When my kids were little and they talked to Santa, they didn’t know that the Santa they were talking to was me. It was a very special time – priceless might be the word for it. I savor in those great memories.
Well, I did it.
As I have shared, I was under-trained, a bit over weight, and unprepared for the race, but I knew I needed to do it. I’m still not fully recovered from the Achilles tear that kept me out of last year’s race. But all of that is now in the past.
At the Marathon Chapel at the start before the race, in one of the messages I delivered, I reminded the runners to trust God in their darkest moments on the course. I know I did.
I was toast by Mile 10. I had nothing left in the tank. But I pushed ever forward. Step-by-step all the way over the 26.2 miles to the glorious finish in Central Park.
My family has been struggling through the realities of cancer. Through this I have seen loved ones, especially my mother-in-law, exhibiting tremendous strength and character in the face of difficult news. Throughout all of this, the American Cancer Society has been a shining light – comprised of true miracle workers filled with kindness, support, and most of all, love. As I run the NYC Marathon on November 4, 2018, I would like to give back to this wonderful organization that does so much for so many. Thank you for your support.
Here is the link to my fundraising page:
Earlier today, my wife and I brought our son Ethan (a big Yankees fan and the Design Manager and frequent contributor to this site) back to college for his sophomore year.
I’m always a bit emotional and sad when I leave my kids at college. A part of me always feels empty when I contemplate the weeks and months that they’ll be away. I love when my sons are home, they make our home complete.
I think the best part of my life is just being Dad.
(This story is also published at www.startspreadingthenews.blog)
We were in Lancaster, Pennsylvania, Amish Country, with many family members to celebrate my father’s 80th birthday.
Our family started to gather in the hotel lobby so we could head off to dinner. Sitting at the center of it all, proudly wearing his Red Sox hat, was Dad, basking in the joy of togetherness. He had his wife and children with him – and a few of the grandkids. My dad loves his family even more than he loves the Red Sox (although he has loved the Red Sox longer than any of us. Dad’s love of the Sox goes back to 1946. He met my mom in the late 1950’s and my sister and I came more than a decade after that.)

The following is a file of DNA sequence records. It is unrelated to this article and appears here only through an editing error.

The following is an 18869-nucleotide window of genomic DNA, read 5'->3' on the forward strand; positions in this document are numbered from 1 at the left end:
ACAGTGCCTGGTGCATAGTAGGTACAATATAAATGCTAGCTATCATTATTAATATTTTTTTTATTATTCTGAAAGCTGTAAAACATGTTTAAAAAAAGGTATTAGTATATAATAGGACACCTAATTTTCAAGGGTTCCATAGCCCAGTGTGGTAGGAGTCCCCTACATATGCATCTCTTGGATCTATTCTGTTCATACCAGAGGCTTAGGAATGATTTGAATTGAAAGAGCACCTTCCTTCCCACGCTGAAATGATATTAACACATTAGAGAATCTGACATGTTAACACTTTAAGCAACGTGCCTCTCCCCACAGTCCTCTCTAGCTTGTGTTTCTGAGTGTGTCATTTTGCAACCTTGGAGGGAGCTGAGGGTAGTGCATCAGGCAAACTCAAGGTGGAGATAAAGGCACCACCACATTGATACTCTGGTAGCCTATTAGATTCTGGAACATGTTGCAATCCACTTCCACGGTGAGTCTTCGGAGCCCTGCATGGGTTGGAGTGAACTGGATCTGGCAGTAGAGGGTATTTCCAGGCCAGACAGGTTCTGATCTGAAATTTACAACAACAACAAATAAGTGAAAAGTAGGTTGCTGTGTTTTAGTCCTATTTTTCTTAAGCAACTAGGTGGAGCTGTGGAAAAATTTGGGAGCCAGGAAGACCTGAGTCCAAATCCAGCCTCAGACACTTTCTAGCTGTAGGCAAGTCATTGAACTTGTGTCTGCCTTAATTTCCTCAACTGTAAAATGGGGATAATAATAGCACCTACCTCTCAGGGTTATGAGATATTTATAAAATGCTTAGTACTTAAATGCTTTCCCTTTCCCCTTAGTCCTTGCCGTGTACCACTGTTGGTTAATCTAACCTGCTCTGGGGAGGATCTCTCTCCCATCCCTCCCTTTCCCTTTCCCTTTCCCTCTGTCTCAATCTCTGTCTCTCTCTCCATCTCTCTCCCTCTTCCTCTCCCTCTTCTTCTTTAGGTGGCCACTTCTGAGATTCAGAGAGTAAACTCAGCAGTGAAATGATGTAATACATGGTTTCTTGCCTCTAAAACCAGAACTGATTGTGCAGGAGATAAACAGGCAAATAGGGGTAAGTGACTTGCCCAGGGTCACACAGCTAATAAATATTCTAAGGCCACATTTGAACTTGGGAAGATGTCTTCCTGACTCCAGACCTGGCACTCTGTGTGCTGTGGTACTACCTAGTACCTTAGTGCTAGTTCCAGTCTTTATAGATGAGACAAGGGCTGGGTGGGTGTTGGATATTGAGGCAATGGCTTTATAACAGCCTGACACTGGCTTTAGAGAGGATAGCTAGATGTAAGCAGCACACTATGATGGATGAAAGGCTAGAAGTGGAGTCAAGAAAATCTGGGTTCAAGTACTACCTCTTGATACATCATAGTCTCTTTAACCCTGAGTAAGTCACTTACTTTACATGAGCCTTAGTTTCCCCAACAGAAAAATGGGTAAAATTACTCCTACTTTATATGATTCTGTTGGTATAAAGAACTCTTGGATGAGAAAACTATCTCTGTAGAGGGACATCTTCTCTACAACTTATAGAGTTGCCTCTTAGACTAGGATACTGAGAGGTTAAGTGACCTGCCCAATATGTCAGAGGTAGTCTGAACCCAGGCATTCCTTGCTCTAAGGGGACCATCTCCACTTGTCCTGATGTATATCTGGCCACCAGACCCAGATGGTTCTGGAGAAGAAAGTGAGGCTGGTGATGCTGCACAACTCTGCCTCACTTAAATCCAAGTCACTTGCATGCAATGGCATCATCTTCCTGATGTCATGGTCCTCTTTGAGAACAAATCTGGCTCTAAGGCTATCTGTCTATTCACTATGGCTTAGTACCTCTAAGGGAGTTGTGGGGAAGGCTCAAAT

(This piece is included in my acclaimed book, Impossible is an Illusion which is available on Amazon. This version has previously been published here as well, but…it’s Fathers’ Day and it’s a story worth telling again and again.)
I love baseball.
My dad loves baseball even more than I do.
That’s where this story begins…and ends. It’s what this story is all about. Baseball.
The American Game.
The Great American Game…
Well, maybe it’s about more than that. It’s about fathers and sons.
Sometimes we think we know the answers. Sometimes we are asked to tell the answers. Sometimes we think that we probably know everything.
But, many times we don’t know the answers.
And, often times the people we think we are telling the answers to actually have better knowledge than we do.
I’m just glad that sometimes (certainly not always), sometimes, I have the good sense to actually listen to those whom I am trying to teach.